For more history and specification details see the Wikipedia page on Jakarta EE.

Jakarta Specifications

Jakarta EE provides a comprehensive set of open, vendor neutral specifications that can be used for developing modern, cloud native Java-based enterprise applications.

The umbrella platform and profile specifications are the following:

  • Jakarta EE Platform defines the standard platform for running Jakarta EE applications.
  • Jakarta EE Web Profile defines a subset of the full platform specifically targeted at web applications. This reduces the physical and conceptual footprint of web containers.
  • Jakarta EE Core Profile defines a subset of the full platform targeted at smaller runtimes such as microservices architectures.

The individual specifications include the following:

  • Jakarta Activation
  • Jakarta Annotations
  • Jakarta Authentication
  • Jakarta Authorization
  • Jakarta Batch
  • Jakarta Bean Validation
  • Jakarta Concurrency
  • Jakarta Config
  • Jakarta Connectors
  • Jakarta Contexts and Dependency Injection
  • Jakarta Data
  • Jakarta Dependency Injection
  • Jakarta Deployment
  • Jakarta Enterprise Beans
  • Jakarta Enterprise Web Services
  • Jakarta Expression Language
  • Jakarta Faces
  • Jakarta Interceptors
  • Jakarta JSON Binding
  • Jakarta JSON Processing
  • Jakarta Mail
  • Jakarta Managed Beans
  • Jakarta Management
  • Jakarta Messaging
  • Jakarta MVC
  • Jakarta NoSQL
  • Jakarta Persistence
  • Jakarta RESTful Web Services
  • Jakarta RPC
  • Jakarta Security
  • Jakarta Server Pages
  • Jakarta SOAP with Attachments
  • Jakarta Standard Tag Library
  • Jakarta Transactions
  • Jakarta Web Services Metadata
  • Jakarta WebSocket
  • Jakarta XML Binding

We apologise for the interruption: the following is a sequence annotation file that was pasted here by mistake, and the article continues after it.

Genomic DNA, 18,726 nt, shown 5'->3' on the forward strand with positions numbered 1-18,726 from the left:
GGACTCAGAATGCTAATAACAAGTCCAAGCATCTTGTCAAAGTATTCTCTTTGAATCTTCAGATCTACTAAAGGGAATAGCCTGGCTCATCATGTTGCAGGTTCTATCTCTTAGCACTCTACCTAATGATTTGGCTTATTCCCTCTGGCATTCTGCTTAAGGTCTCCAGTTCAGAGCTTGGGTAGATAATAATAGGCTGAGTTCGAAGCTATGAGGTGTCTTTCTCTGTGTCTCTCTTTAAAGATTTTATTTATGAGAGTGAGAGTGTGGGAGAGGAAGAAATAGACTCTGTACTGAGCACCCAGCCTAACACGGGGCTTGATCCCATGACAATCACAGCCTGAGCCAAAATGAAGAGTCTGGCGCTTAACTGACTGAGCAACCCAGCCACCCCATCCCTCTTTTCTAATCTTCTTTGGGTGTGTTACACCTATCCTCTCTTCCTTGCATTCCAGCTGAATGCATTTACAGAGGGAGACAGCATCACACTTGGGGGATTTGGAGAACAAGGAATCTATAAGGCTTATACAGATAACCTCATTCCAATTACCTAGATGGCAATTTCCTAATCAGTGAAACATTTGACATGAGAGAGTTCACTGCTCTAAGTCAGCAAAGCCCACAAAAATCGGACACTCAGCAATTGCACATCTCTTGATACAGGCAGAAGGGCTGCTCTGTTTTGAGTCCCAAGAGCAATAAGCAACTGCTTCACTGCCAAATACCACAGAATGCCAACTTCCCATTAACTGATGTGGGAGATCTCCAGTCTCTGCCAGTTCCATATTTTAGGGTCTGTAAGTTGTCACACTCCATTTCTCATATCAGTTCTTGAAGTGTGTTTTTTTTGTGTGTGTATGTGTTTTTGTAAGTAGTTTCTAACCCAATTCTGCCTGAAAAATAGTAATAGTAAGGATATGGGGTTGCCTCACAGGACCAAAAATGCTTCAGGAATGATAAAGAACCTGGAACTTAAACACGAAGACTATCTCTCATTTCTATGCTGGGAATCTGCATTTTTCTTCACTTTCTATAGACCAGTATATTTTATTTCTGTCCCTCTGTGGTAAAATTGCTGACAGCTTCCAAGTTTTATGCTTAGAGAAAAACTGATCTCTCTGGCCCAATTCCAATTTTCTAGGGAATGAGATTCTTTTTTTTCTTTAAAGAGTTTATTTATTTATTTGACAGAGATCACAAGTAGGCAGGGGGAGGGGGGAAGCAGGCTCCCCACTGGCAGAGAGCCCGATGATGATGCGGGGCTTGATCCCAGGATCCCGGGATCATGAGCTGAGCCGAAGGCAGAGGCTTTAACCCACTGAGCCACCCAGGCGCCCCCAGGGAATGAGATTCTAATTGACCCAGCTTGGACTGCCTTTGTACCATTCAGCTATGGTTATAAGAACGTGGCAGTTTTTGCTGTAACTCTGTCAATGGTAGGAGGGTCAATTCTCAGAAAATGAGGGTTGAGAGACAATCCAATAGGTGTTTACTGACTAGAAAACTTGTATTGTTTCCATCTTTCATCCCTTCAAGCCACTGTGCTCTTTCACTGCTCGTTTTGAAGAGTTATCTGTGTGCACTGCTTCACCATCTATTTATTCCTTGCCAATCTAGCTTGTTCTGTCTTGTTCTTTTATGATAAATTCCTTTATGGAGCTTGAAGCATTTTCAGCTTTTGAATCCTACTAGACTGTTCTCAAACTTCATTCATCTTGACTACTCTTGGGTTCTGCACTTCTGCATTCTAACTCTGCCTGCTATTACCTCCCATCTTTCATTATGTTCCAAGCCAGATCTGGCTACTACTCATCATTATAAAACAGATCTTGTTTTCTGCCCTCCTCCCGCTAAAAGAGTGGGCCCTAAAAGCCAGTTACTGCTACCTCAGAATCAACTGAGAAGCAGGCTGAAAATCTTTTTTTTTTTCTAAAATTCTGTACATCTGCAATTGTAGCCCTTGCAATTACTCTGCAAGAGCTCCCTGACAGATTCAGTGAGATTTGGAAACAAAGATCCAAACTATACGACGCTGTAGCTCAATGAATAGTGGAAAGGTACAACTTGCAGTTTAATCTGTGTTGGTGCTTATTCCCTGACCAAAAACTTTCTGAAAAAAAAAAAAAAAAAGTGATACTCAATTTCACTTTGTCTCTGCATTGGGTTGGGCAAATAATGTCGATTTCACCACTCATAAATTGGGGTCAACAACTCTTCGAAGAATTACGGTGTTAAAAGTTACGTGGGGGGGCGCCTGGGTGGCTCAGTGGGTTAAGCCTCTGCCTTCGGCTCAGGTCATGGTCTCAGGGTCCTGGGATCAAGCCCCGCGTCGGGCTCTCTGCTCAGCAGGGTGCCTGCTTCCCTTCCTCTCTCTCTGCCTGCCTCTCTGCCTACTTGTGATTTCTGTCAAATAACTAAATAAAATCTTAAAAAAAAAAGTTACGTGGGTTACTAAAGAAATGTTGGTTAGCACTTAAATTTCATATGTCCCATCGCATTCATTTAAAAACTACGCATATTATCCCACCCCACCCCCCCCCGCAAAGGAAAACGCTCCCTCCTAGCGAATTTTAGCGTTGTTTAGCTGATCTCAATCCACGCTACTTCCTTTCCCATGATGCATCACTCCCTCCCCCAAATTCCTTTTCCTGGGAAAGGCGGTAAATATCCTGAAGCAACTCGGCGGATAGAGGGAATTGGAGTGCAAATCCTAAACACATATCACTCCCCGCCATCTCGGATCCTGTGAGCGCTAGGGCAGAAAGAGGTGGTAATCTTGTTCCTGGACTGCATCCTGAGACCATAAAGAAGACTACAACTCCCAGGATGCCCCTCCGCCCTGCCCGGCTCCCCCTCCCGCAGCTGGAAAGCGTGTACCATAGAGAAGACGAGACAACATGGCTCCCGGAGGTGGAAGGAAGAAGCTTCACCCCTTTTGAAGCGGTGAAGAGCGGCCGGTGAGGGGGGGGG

• Jakarta XML Registries
  • Jakarta XML RPC
  • Jakarta XML Web Services

As can be seen, the specifications are very comprehensive and cover most aspects and requirements of any enterprise business system. For more details, see the Jakarta specifications page.

Most of these specifications have direct counterparts in the earlier Java EE specifications.


Jakarta EE is a very mature, stable framework that is flexible enough to support modern cloud-based microservices architectures as well as more traditional, monolithic architectures.

Most of the individual technologies that make up the platform can be swapped out with different API implementations that may be faster and less resource intensive.

There is a huge amount of overlap between the APIs and technologies used in Jakarta EE and Spring. Both are comprehensive and flexible, with very similar capabilities. Both use many of the same technologies, and indeed the same API implementations.

Personally I think that Spring has an edge over Jakarta EE because of its additional projects, such as Spring Boot and Spring Data, and its AOP implementation. But there is absolutely nothing wrong in learning and using Jakarta EE in any of your projects.

What do you think about Jakarta EE? Please share your comments.

Until then, stay safe and keep coding!